Some Lobsters Get Around--100 Miles or More in a Year
Some lobsters, often thought of as sluggish creatures of the deep, may cover 100 miles or more each year--the equivalent of a human’s swimming from Maine to Florida.
Many appear to complete a long-distance circuit and return to their starting point, said Mary Cerullo of the University of Maine Sea Grant College Program, at the midway point of a three-year project on movements of large lobsters in the Gulf of Maine.
“Evidently some lobsters undertake long-distance seasonal journeys comparable, for their size, to those of other Maine natives who go to Florida for the winter,” she said.
In October, 1983, researchers dumped into the ocean 1,996 large lobsters specially tagged and marked with a “V” notched into their tails. Cooperating lobstermen report when and where they trap such lobsters, and toss the specimen back into the water.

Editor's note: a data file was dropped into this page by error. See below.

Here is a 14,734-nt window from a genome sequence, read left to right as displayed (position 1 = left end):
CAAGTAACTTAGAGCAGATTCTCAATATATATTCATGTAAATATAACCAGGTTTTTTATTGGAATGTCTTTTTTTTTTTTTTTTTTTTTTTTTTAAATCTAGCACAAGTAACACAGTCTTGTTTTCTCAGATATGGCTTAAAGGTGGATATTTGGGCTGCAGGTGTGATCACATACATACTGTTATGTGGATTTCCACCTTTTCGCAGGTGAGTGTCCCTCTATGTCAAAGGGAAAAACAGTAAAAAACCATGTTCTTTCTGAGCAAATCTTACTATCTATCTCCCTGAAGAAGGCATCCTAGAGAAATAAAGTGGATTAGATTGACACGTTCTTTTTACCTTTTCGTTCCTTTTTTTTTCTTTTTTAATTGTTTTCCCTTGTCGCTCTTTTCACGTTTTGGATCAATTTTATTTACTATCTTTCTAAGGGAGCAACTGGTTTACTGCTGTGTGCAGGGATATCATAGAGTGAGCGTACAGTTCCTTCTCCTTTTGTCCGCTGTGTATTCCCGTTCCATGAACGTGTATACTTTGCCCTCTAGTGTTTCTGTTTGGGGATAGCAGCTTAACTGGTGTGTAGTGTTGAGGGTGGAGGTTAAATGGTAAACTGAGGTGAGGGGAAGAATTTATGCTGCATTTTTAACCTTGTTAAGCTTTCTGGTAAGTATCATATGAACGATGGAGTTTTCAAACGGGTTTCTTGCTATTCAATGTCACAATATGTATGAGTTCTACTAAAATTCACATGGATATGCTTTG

Halfway through the project, 379 lobsters have been captured and released--some as many as four times.
Although most of the lobsters moved 2 to 7 miles from where they were released, 11% were tracked an average of 60 miles, including several that later returned to their original release area.
“One lobster released from Stonington in October, 1983, was caught 74 miles southest the next May,” Cerullo said. “Then it traveled 81 miles north to within a few miles of Stonington before it was recaptured in August, 1984.”